But early on Monday, under cover of darkness, his name was removed from the arena in a sort of uncontested divorce between the California governor and the town council, which had been horrified that he rejected pleas to spare the life of Stanley Tookie Williams, former leader of the Crips gang, who was executed by the state of California two weeks ago.
This quote is from an Editorial in The New York Times:
When a police officer dies in the line of duty, there is a natural desire to look for ways to prevent such tragedies in the future. Gov. George Pataki responded to the fatal shooting of Officer Dillon Stewart this week with a call for reinstating the death penalty. That is unlikely to save the lives of officers who find themselves facing violent suspects. Most potential cop killers are not the kind of people likely to consider the consequences of their worst impulses. The allegations about the man accused of killing Officer Stewart - that he was a man already wanted by the authorities who sped through a traffic light while carrying 53 bags of marijuana - provide a perfect description of a person who would not be prudent enough to resist grabbing a handy gun.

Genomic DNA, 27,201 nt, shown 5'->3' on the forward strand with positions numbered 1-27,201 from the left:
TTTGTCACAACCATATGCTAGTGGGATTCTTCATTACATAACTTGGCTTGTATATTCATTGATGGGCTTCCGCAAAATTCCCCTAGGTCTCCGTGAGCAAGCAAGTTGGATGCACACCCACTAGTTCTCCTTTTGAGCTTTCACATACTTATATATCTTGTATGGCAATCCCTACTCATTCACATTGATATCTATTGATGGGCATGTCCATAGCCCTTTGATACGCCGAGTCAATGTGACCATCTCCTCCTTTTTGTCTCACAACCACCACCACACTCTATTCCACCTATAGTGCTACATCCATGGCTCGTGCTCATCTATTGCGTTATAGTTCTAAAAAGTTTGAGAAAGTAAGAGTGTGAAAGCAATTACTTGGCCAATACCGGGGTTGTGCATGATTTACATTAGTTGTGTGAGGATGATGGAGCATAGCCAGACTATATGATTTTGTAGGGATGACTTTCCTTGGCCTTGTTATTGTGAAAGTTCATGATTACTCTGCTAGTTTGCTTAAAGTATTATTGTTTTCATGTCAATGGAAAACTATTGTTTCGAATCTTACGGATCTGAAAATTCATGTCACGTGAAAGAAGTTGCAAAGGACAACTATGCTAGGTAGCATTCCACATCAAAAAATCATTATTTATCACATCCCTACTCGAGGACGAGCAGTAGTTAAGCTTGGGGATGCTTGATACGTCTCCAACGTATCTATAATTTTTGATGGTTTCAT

The legislature will vote this Wednesday. Take action to let Pataki know how you feel.
Characters from the film:
Nominated for a 2004 Emmy Award
Premiered at The 2004 Sundance Film Festival
Winner of The 2005 Cine Golden Eagle Special Jury Award
Winner of The 2005 National Council on Crime and Deliquency PASS AWARD
Winner, Best Documentary, Audience Award and Best Directing, 2004 Black Point Film Festival
Honorable Mention, Best Feature Documentary, The 2004 Nashville Film Festival
Act now to put a moratorium on the death penalty in these key states:
"Deadline, an excellent documentary...chronicling the astonishingly flawed criminal justice system in Illinois." — Richard Roeper, Chicago Sun-Times
"The film is an example of social activism at its best; it's not only enlightening, but it's an engrossing story that a smart television audience should embrace." — James Greenberg, The Hollywood Reporter
"It gives you a chance to ruminate on some crucial questions of human error, justice and life-and-death." — Michael Wilmington, Chicago Tribune
Premiered at The 2004 Sundance Film Festival. Winner, Cine Gold Eagle Award
Winner, Best Documentary, Audience Award and Best Directing, Black Point Film Festival
Honorable Mention, Best Feature Documentary, The Nashville Film Festival
Winner, Excellence in Broadcast Journalism, The Ninth Annual Thurgood Marshall Journalism Award